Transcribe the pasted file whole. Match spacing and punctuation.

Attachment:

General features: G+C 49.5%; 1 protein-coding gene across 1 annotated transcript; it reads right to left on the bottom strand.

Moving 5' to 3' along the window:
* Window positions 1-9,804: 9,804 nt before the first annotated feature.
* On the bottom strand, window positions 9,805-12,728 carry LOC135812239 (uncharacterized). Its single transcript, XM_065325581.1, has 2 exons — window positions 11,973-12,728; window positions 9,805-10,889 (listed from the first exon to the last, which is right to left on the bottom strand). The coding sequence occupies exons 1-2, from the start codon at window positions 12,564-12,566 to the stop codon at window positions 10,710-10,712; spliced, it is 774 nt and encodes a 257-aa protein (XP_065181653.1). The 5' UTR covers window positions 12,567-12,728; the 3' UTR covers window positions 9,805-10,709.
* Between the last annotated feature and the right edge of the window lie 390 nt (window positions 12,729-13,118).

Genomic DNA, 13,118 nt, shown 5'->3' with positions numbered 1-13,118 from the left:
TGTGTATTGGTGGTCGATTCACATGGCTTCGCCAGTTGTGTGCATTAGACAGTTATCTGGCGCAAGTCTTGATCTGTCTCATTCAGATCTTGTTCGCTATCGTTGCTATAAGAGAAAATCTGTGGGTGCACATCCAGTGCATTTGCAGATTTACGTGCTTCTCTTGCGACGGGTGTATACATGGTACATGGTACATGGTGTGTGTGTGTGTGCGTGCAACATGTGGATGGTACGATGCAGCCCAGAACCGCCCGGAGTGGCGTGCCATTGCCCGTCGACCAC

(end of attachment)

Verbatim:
General features: G+C 49.5%; 1 protein-coding gene across 1 annotated transcript; it reads right to left on the bottom strand.

Moving 5' to 3' along the window:
* Window positions 1-9,804: 9,804 nt before the first annotated feature.
* On the bottom strand, window positions 9,805-12,728 carry LOC135812239 (uncharacterized). Its single transcript, XM_065325581.1, has 2 exons — window positions 11,973-12,728; window positions 9,805-10,889 (listed from the first exon to the last, which is right to left on the bottom strand). The coding sequence occupies exons 1-2, from the start codon at window positions 12,564-12,566 to the stop codon at window positions 10,710-10,712; spliced, it is 774 nt and encodes a 257-aa protein (XP_065181653.1). The 5' UTR covers window positions 12,567-12,728; the 3' UTR covers window positions 9,805-10,709.
* Between the last annotated feature and the right edge of the window lie 390 nt (window positions 12,729-13,118).

Genomic DNA, 13,118 nt, shown 5'->3' with positions numbered 1-13,118 from the left:
TGTGTATTGGTGGTCGATTCACATGGCTTCGCCAGTTGTGTGCATTAGACAGTTATCTGGCGCAAGTCTTGATCTGTCTCATTCAGATCTTGTTCGCTATCGTTGCTATAAGAGAAAATCTGTGGGTGCACATCCAGTGCATTTGCAGATTTACGTGCTTCTCTTGCGACGGGTGTATACATGGTACATGGTACATGGTGTGTGTGTGTGTGCGTGCAACATGTGGATGGTACGATGCAGCCCAGAACCGCCCGGAGTGGCGTGCCATTGCCCGTCGACCAC